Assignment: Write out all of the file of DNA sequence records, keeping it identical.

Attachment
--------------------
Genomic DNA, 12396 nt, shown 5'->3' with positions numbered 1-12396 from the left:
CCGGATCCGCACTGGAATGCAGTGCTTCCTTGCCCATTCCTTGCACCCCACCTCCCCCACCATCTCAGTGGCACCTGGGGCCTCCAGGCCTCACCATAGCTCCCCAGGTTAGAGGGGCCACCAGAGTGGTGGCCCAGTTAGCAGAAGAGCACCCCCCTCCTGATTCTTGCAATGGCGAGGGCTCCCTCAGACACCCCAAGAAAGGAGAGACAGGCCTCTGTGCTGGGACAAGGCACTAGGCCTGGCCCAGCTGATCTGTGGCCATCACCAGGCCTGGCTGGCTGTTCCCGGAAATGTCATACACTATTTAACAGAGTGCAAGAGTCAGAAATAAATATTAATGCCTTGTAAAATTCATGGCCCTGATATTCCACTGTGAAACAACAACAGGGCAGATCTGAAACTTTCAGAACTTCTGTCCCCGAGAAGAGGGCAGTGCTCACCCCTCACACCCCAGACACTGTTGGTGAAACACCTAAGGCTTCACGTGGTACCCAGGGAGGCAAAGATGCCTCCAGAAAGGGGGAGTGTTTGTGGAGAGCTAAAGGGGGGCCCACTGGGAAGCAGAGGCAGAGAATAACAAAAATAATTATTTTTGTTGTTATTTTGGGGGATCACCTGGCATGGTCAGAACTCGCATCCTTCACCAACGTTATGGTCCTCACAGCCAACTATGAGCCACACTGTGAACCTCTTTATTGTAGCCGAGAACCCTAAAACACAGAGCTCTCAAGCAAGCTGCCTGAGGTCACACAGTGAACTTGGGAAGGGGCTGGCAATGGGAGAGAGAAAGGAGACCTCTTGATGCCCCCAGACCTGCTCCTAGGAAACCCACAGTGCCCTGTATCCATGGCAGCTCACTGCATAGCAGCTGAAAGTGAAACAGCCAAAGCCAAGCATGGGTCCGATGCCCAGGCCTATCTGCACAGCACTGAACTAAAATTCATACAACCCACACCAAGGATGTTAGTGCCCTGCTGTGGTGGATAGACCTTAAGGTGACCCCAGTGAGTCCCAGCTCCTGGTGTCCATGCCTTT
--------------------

Genomic DNA, 12396 nt, shown 5'->3' with positions numbered 1-12396 from the left:
CCGGATCCGCACTGGAATGCAGTGCTTCCTTGCCCATTCCTTGCACCCCACCTCCCCCACCATCTCAGTGGCACCTGGGGCCTCCAGGCCTCACCATAGCTCCCCAGGTTAGAGGGGCCACCAGAGTGGTGGCCCAGTTAGCAGAAGAGCACCCCCCTCCTGATTCTTGCAATGGCGAGGGCTCCCTCAGACACCCCAAGAAAGGAGAGACAGGCCTCTGTGCTGGGACAAGGCACTAGGCCTGGCCCAGCTGATCTGTGGCCATCACCAGGCCTGGCTGGCTGTTCCCGGAAATGTCATACACTATTTAACAGAGTGCAAGAGTCAGAAATAAATATTAATGCCTTGTAAAATTCATGGCCCTGATATTCCACTGTGAAACAACAACAGGGCAGATCTGAAACTTTCAGAACTTCTGTCCCCGAGAAGAGGGCAGTGCTCACCCCTCACACCCCAGACACTGTTGGTGAAACACCTAAGGCTTCACGTGGTACCCAGGGAGGCAAAGATGCCTCCAGAAAGGGGGAGTGTTTGTGGAGAGCTAAAGGGGGGCCCACTGGGAAGCAGAGGCAGAGAATAACAAAAATAATTATTTTTGTTGTTATTTTGGGGGATCACCTGGCATGGTCAGAACTCGCATCCTTCACCAACGTTATGGTCCTCACAGCCAACTATGAGCCACACTGTGAACCTCTTTATTGTAGCCGAGAACCCTAAAACACAGAGCTCTCAAGCAAGCTGCCTGAGGTCACACAGTGAACTTGGGAAGGGGCTGGCAATGGGAGAGAGAAAGGAGACCTCTTGATGCCCCCAGACCTGCTCCTAGGAAACCCACAGTGCCCTGTATCCATGGCAGCTCACTGCATAGCAGCTGAAAGTGAAACAGCCAAAGCCAAGCATGGGTCCGATGCCCAGGCCTATCTGCACAGCACTGAACTAAAATTCATACAACCCACACCAAGGATGTTAGTGCCCTGCTGTGGTGGATAGACCTTAAGGTGACCCCAGTGAGTCCCAGCTCCTGGTGTCCATGCCTTT